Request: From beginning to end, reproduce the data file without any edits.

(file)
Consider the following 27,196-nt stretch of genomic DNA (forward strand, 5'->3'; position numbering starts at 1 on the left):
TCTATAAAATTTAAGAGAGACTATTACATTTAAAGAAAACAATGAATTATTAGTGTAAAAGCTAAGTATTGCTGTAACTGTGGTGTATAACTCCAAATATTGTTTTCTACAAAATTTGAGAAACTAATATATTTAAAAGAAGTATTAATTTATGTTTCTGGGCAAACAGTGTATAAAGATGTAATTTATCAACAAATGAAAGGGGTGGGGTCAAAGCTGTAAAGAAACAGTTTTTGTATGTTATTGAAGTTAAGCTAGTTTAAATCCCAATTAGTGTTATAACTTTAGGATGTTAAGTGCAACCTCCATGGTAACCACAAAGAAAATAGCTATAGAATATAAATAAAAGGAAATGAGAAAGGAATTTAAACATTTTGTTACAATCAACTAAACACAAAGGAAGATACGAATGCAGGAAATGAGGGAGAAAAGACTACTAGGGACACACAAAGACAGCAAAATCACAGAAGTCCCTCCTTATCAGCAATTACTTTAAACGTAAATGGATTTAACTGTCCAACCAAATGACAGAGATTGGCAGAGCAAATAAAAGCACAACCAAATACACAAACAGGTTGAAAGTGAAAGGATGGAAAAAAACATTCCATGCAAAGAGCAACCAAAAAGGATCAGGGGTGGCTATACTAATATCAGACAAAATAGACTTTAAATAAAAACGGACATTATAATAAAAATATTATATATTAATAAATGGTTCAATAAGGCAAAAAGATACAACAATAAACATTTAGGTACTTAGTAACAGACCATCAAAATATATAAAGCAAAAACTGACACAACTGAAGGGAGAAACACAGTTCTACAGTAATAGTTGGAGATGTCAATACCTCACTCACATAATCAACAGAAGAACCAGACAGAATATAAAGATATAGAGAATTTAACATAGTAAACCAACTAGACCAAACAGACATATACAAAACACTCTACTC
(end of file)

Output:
Consider the following 27,196-nt stretch of genomic DNA (forward strand, 5'->3'; position numbering starts at 1 on the left):
TCTATAAAATTTAAGAGAGACTATTACATTTAAAGAAAACAATGAATTATTAGTGTAAAAGCTAAGTATTGCTGTAACTGTGGTGTATAACTCCAAATATTGTTTTCTACAAAATTTGAGAAACTAATATATTTAAAAGAAGTATTAATTTATGTTTCTGGGCAAACAGTGTATAAAGATGTAATTTATCAACAAATGAAAGGGGTGGGGTCAAAGCTGTAAAGAAACAGTTTTTGTATGTTATTGAAGTTAAGCTAGTTTAAATCCCAATTAGTGTTATAACTTTAGGATGTTAAGTGCAACCTCCATGGTAACCACAAAGAAAATAGCTATAGAATATAAATAAAAGGAAATGAGAAAGGAATTTAAACATTTTGTTACAATCAACTAAACACAAAGGAAGATACGAATGCAGGAAATGAGGGAGAAAAGACTACTAGGGACACACAAAGACAGCAAAATCACAGAAGTCCCTCCTTATCAGCAATTACTTTAAACGTAAATGGATTTAACTGTCCAACCAAATGACAGAGATTGGCAGAGCAAATAAAAGCACAACCAAATACACAAACAGGTTGAAAGTGAAAGGATGGAAAAAAACATTCCATGCAAAGAGCAACCAAAAAGGATCAGGGGTGGCTATACTAATATCAGACAAAATAGACTTTAAATAAAAACGGACATTATAATAAAAATATTATATATTAATAAATGGTTCAATAAGGCAAAAAGATACAACAATAAACATTTAGGTACTTAGTAACAGACCATCAAAATATATAAAGCAAAAACTGACACAACTGAAGGGAGAAACACAGTTCTACAGTAATAGTTGGAGATGTCAATACCTCACTCACATAATCAACAGAAGAACCAGACAGAATATAAAGATATAGAGAATTTAACATAGTAAACCAACTAGACCAAACAGACATATACAAAACACTCTACTC